Getting to this SB, Seattle won primarily because of stellar defense and special teams play. Manning had very little time because the offensive line couldn't protect him effectively, and Seattle just completely shut down his receivers. Yes, he had a horrible game. So did the rest of the team.

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Re: The NFL "Sorry to Make You Cry" Challenge IX

Postby Doctor X » Tue Feb 04, 2014 5:50 am

Tiosylanyl wrote:The "Greatest Of All Time" discussion is entirely too subjective and how one can hope to objectively judge this is ill defined IMO. People tend to be biased towards those players that were great in eras when they were growing up, or only focus on something like SB wins.


Exactly. I love Joe Montana. However, other than his SB wins, he had not nearly as good a post-season career as Brady. But did he ever play as badly as Tom did in a SB?

Further, rules change. Players have greater training opportunities and Image "supplements."

Sports like basketball, baseball, and hockey have insanely long seasons that allow players and teams to go through hot and cold spells, and I think it's easier to judge a player's "greatness" by the number of rings they have. In the NFL, yes championships are important, but I think you have to consider the entire body of work given how short the season is by comparison to other sports.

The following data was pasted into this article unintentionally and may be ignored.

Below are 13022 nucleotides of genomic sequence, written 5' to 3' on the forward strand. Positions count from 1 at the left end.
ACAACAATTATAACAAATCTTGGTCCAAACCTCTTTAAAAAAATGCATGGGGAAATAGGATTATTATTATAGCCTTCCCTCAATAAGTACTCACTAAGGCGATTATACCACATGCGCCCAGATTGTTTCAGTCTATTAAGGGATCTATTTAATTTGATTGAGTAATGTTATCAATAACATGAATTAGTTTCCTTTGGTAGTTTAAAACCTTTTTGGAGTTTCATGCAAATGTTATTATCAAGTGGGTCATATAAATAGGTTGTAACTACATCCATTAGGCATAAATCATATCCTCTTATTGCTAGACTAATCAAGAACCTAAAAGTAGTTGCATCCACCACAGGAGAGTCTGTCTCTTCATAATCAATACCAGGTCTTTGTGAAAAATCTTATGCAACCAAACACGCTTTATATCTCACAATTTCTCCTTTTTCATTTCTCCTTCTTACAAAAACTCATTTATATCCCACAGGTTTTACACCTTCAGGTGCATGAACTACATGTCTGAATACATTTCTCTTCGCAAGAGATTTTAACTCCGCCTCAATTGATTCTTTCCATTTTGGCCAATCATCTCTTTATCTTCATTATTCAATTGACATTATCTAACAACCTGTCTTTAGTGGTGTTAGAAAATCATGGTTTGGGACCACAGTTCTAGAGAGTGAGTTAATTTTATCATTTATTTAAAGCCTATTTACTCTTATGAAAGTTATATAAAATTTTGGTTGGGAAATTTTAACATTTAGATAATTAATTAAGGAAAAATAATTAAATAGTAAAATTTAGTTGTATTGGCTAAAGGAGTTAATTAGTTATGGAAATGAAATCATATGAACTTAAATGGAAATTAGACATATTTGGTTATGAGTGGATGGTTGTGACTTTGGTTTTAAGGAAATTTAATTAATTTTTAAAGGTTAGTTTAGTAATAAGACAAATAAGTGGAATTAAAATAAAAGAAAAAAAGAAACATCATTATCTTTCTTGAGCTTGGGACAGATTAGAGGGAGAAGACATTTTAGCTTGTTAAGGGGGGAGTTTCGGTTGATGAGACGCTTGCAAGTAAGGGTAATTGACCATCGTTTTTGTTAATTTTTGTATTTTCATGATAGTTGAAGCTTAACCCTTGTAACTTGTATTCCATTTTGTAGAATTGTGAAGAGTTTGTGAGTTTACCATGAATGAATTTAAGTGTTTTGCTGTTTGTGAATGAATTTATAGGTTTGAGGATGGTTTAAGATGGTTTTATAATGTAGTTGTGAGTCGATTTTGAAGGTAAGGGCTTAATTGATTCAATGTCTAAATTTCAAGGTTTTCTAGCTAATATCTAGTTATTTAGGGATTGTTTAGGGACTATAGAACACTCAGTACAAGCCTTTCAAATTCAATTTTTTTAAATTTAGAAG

Exactly, exactly. Another major factor is injuries. Sure, injuries can affect MBL around playoffs, but teams have the opportunity to replace a player, or the player may actually recover. With NFL one or two injuries can sink a team.

People like to dog Tony Romo for constantly choking, but if he were in the league and the QB of the Patriots in the early 2000's there's a good chance we'd be talking about all of his SB wins and how great he is. The same would god Manning if he was the Patriots QB at the time.